The conference in Atlanta will have a bit more of a narrow focus, one main area being engaging the academic community.
Whiskeyman said the intent in Atlanta is to move forward with some recommendations in support of NDAA priorities.
“I think what you will see is, over the course of the next six months, you’ll be able to trace outcomes from Atlanta deliberately into where that work helps support policy position or a resource recommendation or some sort of operational approach to a given challenge of how we go after that as a nation or a group of nations, in terms of a collective response or a collective way of presenting … a cohesive narrative,” he said.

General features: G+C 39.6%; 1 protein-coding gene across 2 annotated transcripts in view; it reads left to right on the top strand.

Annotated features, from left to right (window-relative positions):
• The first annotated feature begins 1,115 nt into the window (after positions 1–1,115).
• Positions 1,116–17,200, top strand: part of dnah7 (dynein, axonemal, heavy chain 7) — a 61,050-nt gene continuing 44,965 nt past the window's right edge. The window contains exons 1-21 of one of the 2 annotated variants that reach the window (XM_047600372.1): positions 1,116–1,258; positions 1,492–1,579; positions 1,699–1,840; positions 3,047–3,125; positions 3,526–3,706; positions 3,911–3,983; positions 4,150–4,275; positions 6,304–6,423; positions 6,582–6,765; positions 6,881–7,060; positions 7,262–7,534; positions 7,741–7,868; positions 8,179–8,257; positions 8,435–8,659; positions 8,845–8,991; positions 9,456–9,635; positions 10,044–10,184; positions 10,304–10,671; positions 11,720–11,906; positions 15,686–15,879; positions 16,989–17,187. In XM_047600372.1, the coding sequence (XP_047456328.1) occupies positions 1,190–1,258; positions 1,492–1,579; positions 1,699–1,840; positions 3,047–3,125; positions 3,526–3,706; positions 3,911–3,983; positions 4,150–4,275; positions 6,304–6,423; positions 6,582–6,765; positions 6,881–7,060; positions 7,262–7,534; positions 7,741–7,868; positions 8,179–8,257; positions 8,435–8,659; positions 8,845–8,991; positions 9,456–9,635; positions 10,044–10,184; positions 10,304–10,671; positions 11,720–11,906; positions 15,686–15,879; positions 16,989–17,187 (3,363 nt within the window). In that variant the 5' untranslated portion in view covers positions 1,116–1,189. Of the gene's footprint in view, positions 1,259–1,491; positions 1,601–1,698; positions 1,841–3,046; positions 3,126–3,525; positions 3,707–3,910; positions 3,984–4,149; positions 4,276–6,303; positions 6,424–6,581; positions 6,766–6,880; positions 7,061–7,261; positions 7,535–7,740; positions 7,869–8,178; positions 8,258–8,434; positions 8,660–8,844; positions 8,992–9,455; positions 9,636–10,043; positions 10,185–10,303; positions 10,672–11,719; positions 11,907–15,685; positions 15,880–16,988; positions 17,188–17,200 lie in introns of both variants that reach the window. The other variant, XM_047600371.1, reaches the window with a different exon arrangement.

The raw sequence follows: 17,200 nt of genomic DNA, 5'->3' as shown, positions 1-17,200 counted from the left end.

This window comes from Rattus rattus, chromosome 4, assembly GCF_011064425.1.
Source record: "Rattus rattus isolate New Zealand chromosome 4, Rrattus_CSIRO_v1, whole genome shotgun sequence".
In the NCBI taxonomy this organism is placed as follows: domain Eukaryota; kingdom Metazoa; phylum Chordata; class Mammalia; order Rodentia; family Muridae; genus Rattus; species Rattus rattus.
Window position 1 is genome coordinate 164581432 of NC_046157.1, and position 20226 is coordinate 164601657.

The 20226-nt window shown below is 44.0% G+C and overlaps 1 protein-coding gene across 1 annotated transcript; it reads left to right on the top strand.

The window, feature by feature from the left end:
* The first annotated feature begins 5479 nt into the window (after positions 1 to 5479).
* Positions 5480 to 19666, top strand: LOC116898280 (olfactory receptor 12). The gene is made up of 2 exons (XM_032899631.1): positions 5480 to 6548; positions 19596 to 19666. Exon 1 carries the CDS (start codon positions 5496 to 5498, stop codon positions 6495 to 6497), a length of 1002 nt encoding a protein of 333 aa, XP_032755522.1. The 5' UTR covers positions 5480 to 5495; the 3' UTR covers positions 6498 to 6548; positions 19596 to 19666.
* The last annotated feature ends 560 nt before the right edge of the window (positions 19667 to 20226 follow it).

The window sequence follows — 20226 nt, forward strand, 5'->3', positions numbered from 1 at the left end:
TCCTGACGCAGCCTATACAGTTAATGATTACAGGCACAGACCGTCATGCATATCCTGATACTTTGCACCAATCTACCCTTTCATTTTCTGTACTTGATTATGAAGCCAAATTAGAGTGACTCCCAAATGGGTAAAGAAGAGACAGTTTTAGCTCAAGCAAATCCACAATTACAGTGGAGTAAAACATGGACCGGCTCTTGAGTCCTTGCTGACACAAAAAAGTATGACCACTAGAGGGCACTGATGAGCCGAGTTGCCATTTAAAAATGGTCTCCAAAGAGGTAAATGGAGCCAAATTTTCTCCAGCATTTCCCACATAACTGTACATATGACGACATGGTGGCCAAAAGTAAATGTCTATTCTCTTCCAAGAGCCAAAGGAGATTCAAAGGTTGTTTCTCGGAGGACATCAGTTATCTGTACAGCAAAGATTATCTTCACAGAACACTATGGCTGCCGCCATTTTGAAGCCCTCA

Going forward, Whiskeyman noted that what comes out of the working groups will determine the effort’s fruitfulness.
“It’s the work that has to go on in the working groups and beyond of really showing that return on investment,” he said. “Those coming to Atlanta have been forewarned — ‘Have a good time, it’s Atlanta, that’s great, get together, but it is meant that there are outcomes from this.’ Even if the outcome is, ‘Hey we don’t know something, we need to do more research,’ that’s fine. But the fact that we put the rigor in to be able to be at that point, is good thing.”